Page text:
10/24/2007 12:00AM

Mott remaking his reputation

EmailELMONT, N.Y. - The summer of 2007 signaled a renaissance of sorts in the training career of Bill Mott.

Although he's won more than 3,600 races, ranks third all-time in purse money won, and has been in the Hall of Fame for almost a decade, Mott had dropped out of the spotlight for several years following the loss of some key owners.

This year, Mott recaptured the public's attention by winning the Saratoga trainers' title with 27 victories. Twelve of those wins came with the type of horse he had not been known for being proficient with: 2-year-olds.

"That was fun because people don't expect it or think you're supposed to do it," said Mott.

Mott, 54, has won 23 races with 2-year-olds in 2007. He has had such a good year in the division that three of the five horses he is running in this year's Breeders' Cup World Championships are juveniles, including Prussian, who is one of the choices in Friday's inaugural $1 million Juvenile Turf. On Saturday, Mott will send out Z Humor in the $2 million Juvenile and Zee Zee in the $2 million Juvenile Fillies. His other BC runners are Forefathers, a 3-year-old who was cross-entered in Friday's Dirt Mile and Saturday's Sprint, and the mare My Typhoon, who will face the boys in Saturday's $2 million Mile.

Mott would have had four 2-year-old runners had Majestic Warrior, this year's Hopeful winner, not suffered a hoof injury.

Of Mott's previous 48 Breeders' Cup starters, only four have been 2-year-olds. Sweet Roberta finished second to Go for Wand in the 1989 Juvenile Fillies, while Take Me Out was runner-up to Fly So Free in the 1990 Juvenile.

"I actually thought we did a very good job with our 2-year-olds," Mott said of his past experiences. "I always took pride in the fact they were pretty well-educated and had a good bottom under them. We bring them along, but we don't push them along."

In the mid-1990s, when he trained for the breeder Allen Paulson, Mott would often receive horses sired by Theatrical and Blushing John, who were not known for precocious offspring.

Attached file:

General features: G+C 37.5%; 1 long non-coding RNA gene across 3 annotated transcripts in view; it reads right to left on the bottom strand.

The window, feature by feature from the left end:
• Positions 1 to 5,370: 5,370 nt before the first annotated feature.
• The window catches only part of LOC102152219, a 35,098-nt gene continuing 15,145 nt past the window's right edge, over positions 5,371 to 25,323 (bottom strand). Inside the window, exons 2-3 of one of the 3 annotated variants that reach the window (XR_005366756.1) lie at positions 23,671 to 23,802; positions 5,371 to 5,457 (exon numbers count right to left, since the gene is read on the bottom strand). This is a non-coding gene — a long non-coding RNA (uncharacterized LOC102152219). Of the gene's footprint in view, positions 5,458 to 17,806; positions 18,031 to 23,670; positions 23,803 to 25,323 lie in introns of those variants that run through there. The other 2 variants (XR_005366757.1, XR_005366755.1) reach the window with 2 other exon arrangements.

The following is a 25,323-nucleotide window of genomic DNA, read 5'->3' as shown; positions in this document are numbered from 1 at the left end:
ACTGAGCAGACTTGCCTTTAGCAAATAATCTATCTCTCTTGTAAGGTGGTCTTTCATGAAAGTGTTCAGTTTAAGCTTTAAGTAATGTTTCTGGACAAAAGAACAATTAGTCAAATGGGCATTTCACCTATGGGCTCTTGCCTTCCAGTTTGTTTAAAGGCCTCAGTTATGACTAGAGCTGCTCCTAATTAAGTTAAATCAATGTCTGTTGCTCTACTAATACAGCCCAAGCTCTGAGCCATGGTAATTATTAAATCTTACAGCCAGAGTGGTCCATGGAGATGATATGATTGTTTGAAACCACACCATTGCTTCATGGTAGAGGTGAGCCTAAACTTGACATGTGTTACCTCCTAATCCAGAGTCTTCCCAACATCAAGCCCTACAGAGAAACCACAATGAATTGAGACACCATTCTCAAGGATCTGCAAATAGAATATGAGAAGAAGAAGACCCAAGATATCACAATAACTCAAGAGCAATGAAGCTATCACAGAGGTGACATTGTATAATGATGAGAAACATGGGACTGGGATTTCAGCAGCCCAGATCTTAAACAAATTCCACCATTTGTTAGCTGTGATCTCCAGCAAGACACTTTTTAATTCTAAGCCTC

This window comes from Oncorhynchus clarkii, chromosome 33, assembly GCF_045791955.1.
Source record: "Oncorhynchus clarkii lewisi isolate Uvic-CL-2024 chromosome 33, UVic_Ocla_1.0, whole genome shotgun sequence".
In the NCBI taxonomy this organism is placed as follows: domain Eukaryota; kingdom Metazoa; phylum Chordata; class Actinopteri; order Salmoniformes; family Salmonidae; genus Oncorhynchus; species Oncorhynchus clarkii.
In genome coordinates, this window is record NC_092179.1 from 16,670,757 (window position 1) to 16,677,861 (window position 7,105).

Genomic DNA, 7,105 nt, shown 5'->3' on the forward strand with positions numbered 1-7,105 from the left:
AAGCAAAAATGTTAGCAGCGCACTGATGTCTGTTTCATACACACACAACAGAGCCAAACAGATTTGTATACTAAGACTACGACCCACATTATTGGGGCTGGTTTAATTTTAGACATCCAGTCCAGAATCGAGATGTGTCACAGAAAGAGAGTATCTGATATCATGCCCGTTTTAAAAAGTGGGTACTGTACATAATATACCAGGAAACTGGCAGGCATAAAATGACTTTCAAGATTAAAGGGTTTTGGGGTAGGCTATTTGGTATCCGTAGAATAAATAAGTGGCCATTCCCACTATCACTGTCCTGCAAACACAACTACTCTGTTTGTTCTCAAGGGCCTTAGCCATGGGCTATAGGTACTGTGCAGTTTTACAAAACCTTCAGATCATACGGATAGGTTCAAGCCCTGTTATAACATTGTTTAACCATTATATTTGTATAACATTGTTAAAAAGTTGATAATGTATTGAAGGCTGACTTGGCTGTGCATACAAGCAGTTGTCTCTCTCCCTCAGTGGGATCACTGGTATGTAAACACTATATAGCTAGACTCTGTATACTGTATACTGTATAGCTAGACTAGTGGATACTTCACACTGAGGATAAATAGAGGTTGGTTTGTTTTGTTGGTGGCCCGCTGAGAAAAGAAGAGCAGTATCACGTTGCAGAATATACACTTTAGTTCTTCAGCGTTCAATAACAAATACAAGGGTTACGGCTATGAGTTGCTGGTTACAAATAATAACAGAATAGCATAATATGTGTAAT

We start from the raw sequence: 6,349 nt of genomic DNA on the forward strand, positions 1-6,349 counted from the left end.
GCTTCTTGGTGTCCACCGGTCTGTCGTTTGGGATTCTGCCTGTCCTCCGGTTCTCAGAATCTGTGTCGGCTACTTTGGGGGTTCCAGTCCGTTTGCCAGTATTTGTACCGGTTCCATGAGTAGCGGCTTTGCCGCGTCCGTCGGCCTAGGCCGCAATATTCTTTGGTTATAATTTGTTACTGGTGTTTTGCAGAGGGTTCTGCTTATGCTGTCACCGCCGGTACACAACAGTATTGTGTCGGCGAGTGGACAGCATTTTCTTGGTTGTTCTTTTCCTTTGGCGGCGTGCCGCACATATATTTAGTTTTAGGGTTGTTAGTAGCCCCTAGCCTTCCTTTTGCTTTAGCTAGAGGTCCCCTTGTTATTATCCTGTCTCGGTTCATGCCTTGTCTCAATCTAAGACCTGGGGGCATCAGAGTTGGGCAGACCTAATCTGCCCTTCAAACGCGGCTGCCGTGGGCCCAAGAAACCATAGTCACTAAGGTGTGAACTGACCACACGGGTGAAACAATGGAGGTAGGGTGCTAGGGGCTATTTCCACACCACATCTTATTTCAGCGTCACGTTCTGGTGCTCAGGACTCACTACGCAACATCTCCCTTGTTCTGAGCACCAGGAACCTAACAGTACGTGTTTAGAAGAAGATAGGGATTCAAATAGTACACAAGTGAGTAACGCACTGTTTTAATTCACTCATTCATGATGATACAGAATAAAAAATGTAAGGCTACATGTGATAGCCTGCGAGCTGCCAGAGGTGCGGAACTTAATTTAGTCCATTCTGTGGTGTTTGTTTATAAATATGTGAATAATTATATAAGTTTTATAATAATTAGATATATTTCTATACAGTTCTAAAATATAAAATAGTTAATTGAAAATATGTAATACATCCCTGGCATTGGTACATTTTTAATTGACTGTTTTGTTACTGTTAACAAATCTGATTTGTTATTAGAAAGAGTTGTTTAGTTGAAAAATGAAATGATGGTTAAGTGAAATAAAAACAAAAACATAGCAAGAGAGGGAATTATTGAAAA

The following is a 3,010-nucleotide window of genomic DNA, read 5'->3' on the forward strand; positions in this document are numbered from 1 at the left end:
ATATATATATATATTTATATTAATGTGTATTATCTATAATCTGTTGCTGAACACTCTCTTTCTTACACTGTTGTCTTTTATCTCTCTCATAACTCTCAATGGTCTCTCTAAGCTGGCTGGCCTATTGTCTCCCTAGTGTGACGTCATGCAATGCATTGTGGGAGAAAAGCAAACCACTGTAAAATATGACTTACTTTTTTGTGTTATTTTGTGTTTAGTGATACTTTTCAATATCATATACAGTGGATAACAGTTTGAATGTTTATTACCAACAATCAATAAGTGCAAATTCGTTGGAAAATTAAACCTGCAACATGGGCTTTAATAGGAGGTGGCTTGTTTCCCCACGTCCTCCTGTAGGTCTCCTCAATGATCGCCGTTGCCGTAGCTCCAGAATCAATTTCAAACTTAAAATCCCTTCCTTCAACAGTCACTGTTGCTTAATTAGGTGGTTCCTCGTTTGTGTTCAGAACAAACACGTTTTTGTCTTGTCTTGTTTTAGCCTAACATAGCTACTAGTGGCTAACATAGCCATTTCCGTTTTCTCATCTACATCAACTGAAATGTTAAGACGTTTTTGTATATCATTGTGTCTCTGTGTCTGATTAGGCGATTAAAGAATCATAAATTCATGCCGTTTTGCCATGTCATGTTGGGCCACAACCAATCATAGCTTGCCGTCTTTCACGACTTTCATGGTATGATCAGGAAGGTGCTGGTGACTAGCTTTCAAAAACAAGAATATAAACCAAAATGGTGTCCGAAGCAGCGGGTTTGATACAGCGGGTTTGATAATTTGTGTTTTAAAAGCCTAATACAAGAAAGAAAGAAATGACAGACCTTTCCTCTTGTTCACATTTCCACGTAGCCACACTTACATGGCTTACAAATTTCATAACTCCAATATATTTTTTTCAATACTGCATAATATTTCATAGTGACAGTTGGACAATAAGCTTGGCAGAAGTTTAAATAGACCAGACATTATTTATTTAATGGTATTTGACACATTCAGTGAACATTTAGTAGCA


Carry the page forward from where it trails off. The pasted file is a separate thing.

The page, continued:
"We were lucky to run them at 2," Mott said.

Now, with the backing of the deep-pocketed Ahmed Zayat as well as George Steinbrenner's Kinsman Stable, Mott is getting the type of 2-year-olds that can be successful early.

Zayat, an Egyptian-born entrepreneur, and Mott hooked up two years ago, and Mott has approximately 60 horses for him, including ZoHumor, third in the Champagne, and Zee Zee, who has raced exclusively on turf. Mott trains two other good 2-year-olds for Zayat, but both are sidelined - Alaazo, a debut winner at Monmouth, and J Z Warrior.

"I've told him, 'Mr. Zayat, you're going to ruin my reputation,' " Mott said. " 'You know I'm not supposed to be winning these 2-year-old races.' I think he's been under the impression if I had the right horse I could get it done. He's had a lot of faith in me."

"When we decided to give him horses we said 'We're not going to go by stereotypes,' " said Sobhy Sonbol, the racing manager for Zayat. "Because everybody said 'Oh, Bill Mott, he's good with older horses, grass horses, and all that.' I think it proves that if you give him the right horse he can train anything."

Mott said that Jessica Steinbrenner, George Steinbrenner's daughter, has been instrumental in sending Mott 2-year-old colts such as Majestic Warrior. In the past, the Steinbrenners would send Mott almost exclusively fillies.

"They made the decision to give me a chance with some colts, and I'm very grateful and I think it's worked out," Mott said.

Mott is hoping that his 2-year-olds can help him end an 0-for-21 slump in the Breeders' Cup dating back nine years. Although he has won five Breeders' Cup races and earned more than $8.5 million in the series, Mott has not won a Breeders' Cup race since Escena captured the 1998 Distaff.

Prussian, who is owned by Gary Knapp's Monticule Farm, is 2 for 2, having won a maiden race at Saratoga and the Grade 3 Summer Stakes at Woodbine, where he dueled through rapid fractions.

"If he'd learn to switch off a little bit, he'd be okay," Mott said.

Z Humor, a son of Distorted Humor, was a debut winner at Saratoga, then ran third in the Sapling at Monmouth Park after breaking poorly. He was an afterthought in the Champagne, but ran a solid third at 35-1. Zee Zee, a daughter of Exchange Rate, won the Happy Ticket Stakes at Louisiana Downs on turf but has trained well on dirt in recent weeks.

Thirteen years ago, Mott took a horse who had been racing on turf, put him on dirt, and turned him into the sport's richest horse. Cigar won 16 consecutive races from 1994 through 1996, including the 1995 Breeders' Cup Classic.

"He's one of those horses, over time people will accept him as a really good horse," Mott said. "I just think his reputation will become stronger over time. People realize how tough it is to win $10 million and 16 in a row."

Mott said he often thinks of Cigar when he sees a horse who he thinks can't get beat.

"It gives you a reality check, because here's a horse I think is good and is going to win, and something happens," Mott said. "You think, Jeez, Cigar was really good, wasn't he?"